Tasha running by the river side

My Running Journey to 100k for Guide Dogs UK

Remember when I said I was running 100k for charity and your jaws probably dropped just as much as mine did?! Well, believe it or not, I have now completed the challenge. My plan was to run 5k a day for 20 days in July to raise £100 a couple of days before my grandad’s birthday. However, I managed to finish the run 3 days early. Those 17 days (+2 rest days) have taught me a few things. So, I am going to talk about those along with answering a few questions Guide Dogs UK have asked me.

Why did I choose to fundraise for Guide Dogs UK?

In the earlier years of his life, grandad used to visit Henshaws every Wednesday afternoon on Talbot Road in Stretford. He helped out there with various projects to support people with sight loss and other disabilities. Another thing I recently learned from my mum is that, grandad visited the Disabled Living Centre, to pick up some kitchen gadgets such as alarm assisted mugs etc. that had been donated to Henshaws. I currently work for Disabled Living and I remember the feeling I had when I was accepted there. It turns out the link between my charity work and disabilities is even stronger now I know this.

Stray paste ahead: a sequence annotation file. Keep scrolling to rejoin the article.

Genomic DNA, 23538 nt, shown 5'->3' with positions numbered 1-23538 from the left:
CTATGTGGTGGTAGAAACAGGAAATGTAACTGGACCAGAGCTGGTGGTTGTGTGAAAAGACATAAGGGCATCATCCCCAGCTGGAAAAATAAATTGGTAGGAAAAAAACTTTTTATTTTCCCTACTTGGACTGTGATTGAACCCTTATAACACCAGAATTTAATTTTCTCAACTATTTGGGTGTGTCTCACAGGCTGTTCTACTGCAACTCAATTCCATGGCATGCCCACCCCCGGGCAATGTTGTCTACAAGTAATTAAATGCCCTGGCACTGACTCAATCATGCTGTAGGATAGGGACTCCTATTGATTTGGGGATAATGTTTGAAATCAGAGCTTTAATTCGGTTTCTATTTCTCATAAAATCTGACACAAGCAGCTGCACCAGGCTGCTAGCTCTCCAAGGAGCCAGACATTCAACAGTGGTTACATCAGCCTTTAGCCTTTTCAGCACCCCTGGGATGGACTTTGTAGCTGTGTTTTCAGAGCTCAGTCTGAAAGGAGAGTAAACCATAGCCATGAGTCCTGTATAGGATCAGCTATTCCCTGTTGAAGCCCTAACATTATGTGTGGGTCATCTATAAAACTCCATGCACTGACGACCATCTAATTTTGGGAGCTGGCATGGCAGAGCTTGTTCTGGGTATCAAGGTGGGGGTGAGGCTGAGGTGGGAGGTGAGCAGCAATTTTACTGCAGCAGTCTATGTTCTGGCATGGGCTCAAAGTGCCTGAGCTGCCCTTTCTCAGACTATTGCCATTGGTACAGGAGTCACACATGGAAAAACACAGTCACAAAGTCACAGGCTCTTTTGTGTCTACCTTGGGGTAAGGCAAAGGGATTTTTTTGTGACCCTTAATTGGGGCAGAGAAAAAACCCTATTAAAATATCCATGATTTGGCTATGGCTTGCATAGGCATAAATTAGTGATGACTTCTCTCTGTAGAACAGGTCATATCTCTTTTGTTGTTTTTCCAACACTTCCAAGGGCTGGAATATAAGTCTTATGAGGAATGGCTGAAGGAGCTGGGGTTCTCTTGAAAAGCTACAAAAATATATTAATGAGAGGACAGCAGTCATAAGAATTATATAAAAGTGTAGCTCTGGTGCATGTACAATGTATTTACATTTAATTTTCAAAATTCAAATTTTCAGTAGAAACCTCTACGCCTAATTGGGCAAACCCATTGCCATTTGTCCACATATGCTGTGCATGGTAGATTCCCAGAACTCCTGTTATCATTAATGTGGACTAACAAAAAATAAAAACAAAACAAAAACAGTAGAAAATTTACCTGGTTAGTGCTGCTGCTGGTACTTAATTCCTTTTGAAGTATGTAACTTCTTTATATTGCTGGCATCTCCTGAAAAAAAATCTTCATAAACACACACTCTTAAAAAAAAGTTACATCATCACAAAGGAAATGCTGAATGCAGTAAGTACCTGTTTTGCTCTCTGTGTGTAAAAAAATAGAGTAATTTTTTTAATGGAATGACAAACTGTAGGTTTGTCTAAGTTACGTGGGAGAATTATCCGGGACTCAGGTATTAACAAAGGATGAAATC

The past few months, me and mum have been reminiscing about loads of different memories of my grandad to the point where I wondered what charity challenge I could do next.

I was browsing through the Guide Dogs UK website and found that the 100 for 100 challenge was live between 1st July – November 2020. Of course, my mind immediately thought, “Ooo let’s give this a go!” and that’s when I made the decision to carry out the challenge in July and it fit nicely around his birthday (today, 22nd July).